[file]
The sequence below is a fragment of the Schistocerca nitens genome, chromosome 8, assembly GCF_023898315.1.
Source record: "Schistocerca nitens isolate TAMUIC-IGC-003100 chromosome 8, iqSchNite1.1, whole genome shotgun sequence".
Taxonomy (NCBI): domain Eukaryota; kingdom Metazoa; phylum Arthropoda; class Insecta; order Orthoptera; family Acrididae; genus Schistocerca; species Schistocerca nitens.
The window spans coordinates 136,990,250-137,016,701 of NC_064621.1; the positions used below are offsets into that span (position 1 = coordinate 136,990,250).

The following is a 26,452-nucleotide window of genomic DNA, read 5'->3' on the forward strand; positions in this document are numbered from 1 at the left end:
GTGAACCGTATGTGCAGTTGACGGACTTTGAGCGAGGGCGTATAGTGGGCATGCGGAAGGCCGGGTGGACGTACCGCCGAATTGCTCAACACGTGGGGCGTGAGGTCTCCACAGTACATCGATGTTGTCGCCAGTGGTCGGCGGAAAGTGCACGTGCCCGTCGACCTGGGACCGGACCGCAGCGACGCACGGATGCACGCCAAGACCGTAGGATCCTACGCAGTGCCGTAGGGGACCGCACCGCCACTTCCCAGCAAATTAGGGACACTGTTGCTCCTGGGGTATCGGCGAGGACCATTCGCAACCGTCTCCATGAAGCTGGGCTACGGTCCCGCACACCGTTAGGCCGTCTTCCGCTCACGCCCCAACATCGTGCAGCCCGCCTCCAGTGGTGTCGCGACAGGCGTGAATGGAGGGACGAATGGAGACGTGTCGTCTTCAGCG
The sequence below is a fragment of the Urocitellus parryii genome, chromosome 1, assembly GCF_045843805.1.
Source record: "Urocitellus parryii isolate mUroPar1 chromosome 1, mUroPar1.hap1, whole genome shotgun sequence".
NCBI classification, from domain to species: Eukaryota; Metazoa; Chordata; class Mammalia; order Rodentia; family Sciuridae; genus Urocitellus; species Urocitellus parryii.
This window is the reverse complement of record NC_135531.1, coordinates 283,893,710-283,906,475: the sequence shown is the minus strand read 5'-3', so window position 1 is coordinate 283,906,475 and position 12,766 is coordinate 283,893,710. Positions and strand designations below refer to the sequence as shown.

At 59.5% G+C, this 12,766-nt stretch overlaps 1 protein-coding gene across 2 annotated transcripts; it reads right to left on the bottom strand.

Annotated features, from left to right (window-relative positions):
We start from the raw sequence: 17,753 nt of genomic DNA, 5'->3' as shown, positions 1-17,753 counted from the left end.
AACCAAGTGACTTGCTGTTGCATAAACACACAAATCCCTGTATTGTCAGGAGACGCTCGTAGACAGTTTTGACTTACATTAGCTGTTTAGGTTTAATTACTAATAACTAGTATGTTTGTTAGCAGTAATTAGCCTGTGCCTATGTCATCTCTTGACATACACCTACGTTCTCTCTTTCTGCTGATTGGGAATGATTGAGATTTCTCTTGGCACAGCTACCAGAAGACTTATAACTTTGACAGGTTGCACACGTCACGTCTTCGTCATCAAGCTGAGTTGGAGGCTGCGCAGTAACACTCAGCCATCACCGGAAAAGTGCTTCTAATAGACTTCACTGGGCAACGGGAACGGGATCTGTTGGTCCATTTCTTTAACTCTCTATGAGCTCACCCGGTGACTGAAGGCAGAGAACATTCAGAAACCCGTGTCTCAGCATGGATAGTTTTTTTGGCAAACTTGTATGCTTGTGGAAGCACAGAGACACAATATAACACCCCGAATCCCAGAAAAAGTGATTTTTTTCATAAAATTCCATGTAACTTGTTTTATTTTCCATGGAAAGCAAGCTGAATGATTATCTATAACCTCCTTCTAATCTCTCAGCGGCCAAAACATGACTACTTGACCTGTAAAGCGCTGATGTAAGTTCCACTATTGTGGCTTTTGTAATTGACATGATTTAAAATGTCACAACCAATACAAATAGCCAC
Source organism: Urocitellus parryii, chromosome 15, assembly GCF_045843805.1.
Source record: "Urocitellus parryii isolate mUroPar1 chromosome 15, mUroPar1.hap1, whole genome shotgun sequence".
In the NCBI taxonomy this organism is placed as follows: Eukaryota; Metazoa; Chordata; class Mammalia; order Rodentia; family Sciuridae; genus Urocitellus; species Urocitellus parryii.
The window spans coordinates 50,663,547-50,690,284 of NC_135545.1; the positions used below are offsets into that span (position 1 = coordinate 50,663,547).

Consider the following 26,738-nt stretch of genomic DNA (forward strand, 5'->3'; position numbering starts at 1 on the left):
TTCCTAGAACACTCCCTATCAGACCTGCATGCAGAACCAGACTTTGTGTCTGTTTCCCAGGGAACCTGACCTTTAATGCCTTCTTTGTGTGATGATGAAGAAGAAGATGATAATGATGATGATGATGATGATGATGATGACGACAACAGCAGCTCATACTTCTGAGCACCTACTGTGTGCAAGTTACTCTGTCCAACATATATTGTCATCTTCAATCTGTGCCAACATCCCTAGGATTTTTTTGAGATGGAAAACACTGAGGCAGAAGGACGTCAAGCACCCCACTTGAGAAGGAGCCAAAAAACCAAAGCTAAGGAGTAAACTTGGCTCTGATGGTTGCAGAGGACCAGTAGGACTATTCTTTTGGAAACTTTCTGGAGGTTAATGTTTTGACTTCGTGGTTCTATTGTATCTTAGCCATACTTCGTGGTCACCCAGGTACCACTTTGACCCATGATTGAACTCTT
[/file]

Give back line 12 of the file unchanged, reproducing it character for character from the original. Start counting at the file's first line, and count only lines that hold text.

Annotated features, from left to right (window-relative positions):